Netanyahu pledges to annex a third of West Bank
Faces tight vote next week
• Prime Minister Benjamin Netanyahu said Tuesday he would annex a large swathe of the occupied West Bank into Israel if he wins next week’s election, a move that could shatter any lingering hopes of a twostate solution to the conflict.
The Israeli prime minister said that if he is re- elected next Tuesday he would move quickly to annex part of the Jordan Valley, which forms a strategic strip of land bordering Jordan and constitutes about a third of the West Bank.
The move, if it goes ahead, would fundamentally redraw Israel’s borders and reduce any future Palestinian state to an enclave encircled by Israel.
“I belie ve we have a unique one- off opportunity to do something for which there is wide consensus to finally create secure, permanent borders for the state of Israel,” Netanyahu said.
“We haven’t had such an opportunity since the Six-day War (in 1967) and I doubt we will have another opportunity in the next 50 years.”
The announcement was widely seen within Israel as a pre- election stunt to siphon support away from far-right rivals who have long advocated annexation of Jewish settlements in the West Bank. But many people are left wondering whether he would seriously follow through with it.
He made promises about annexing parts of the West Bank ahead of the last Israeli election in April and did not follow through. Howe ver, those pledges were not as detailed as his plan to take the Lower Jordan Valley.
Netanyahu hinted that U.S. President Donald Trump had given him the green light for the annexation but did not say so explicitly.
He said merely that “diplomatic conditions have ripened” for announcing the move.
Saeb Erekat, a senior Palestinian official, said that if Netanyahu went ahead “he will have buried any chance for peace for the next 100 years. Israelis and the international community must stop this insanity.”
Hanan Ashrawi, a senior official in the Palestine Liberation Organization, said on Twitter that the Israeli leader was out to impose a “greater Israel on all of historical Palestine and ( carry) out an ethnic cleansing agenda.”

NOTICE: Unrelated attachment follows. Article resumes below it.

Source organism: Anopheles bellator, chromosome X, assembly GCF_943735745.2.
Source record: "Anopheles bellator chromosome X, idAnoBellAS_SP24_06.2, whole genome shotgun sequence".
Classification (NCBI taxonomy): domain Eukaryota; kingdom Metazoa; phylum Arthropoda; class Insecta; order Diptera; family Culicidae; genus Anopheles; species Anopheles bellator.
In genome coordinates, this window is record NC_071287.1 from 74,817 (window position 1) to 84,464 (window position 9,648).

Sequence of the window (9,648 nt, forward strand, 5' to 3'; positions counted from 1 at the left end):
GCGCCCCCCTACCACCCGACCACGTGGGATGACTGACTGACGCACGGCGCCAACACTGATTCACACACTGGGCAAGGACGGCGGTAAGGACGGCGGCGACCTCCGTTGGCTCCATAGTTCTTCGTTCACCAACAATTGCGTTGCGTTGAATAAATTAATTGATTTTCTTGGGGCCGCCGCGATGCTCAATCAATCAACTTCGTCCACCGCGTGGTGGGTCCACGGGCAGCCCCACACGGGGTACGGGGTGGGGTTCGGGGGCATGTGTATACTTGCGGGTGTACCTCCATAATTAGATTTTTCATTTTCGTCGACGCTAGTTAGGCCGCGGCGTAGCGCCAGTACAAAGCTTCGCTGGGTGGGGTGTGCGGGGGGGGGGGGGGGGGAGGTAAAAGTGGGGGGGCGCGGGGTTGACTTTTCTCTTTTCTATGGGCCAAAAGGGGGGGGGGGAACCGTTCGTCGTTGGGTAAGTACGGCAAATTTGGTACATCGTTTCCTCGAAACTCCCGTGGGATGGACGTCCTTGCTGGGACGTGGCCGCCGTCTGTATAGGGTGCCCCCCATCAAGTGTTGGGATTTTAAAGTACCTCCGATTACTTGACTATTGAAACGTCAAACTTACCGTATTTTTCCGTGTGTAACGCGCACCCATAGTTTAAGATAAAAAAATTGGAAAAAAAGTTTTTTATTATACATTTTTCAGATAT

“All bets are off. Dangerous aggression. Perpetual conflict,” Ashrawi wrote.
Later at a campaign rally in southern Israel, Netanyahu’s bodyguards rushed him off the stage as sirens sounded warning of a rocket attack from Gaza. He was unhurt and several minutes later returned to continue his speech.
The Israeli military said two rockets were fired from the Gaza Strip towards Ashdod, where the campaign event was held, and another port city, Ashkelon, just to the south, and were intercepted by the Iron Dome anti-missile system.
The Jordan Valley, which Palestinians seek for the eastern perimeter of a state in the West Bank and Gaza Strip, stretches from the Dead Sea in the south to the Israeli city of Beit Shean in the north. Around 65,000 Palestinians and 11,000 Israeli settlers live in the Jordan Valley and northern Dead Sea area, according to the Israeli human rights group B’tselem. The main Palestinian city is Jericho, with around 28 villages and smaller Bedouin communities.
Trump has been a strong supporter of Netanyahu and handed him a pre-election gift in March by recognizing Israel’s annexation of the Golan Heights, a strategic plateau captured from Syria in 1967.
When asked Tuesday whether the White House supported Netanyahu’s move, a Trump administration official said: “There is no change in United States policy at this time.”
“We will release our Vision for Peace after the Israeli election and work to determine the best path forward to bring long sought security, opportunity and stability to the region.”
Netanyahu has appeared rattled in the past week by Trump’s apparent willingness to meet with Hassan Rouhani, the president of Iran.
The U. S. president has said several times that he is open to such a meeting — which would be the first since the 1979 Iranian Revolution — despite Netanyahu’s repeated warnings against negotiating with Iran.
The Israeli premier’s proposed annexation of the Lower Jordan Valley does not include annexing the city of Jericho, and Palestinians in the area already live under Israeli security control when they move between towns.
But at a diplomatic level, the move could cause the relatively moderate Palestinian Authority to give up on its hopes of establishing a Palestinian state in the West Bank and empower more extreme factions such as Hamas, which advocates the overall destruction of Israel.
A recent poll by the Israel Democracy Institute found that less than half of Israelis support annexing the Jordan Valley even if the plan was supported by Trump.
Israeli Prime Minister Benjamin Netanyahu stands next to a map of the Jordan Valley as he gives a statement on Tuesday, pledging to apply Israeli sovereignty over part of West Bank’s Jordan Valley if re- elected.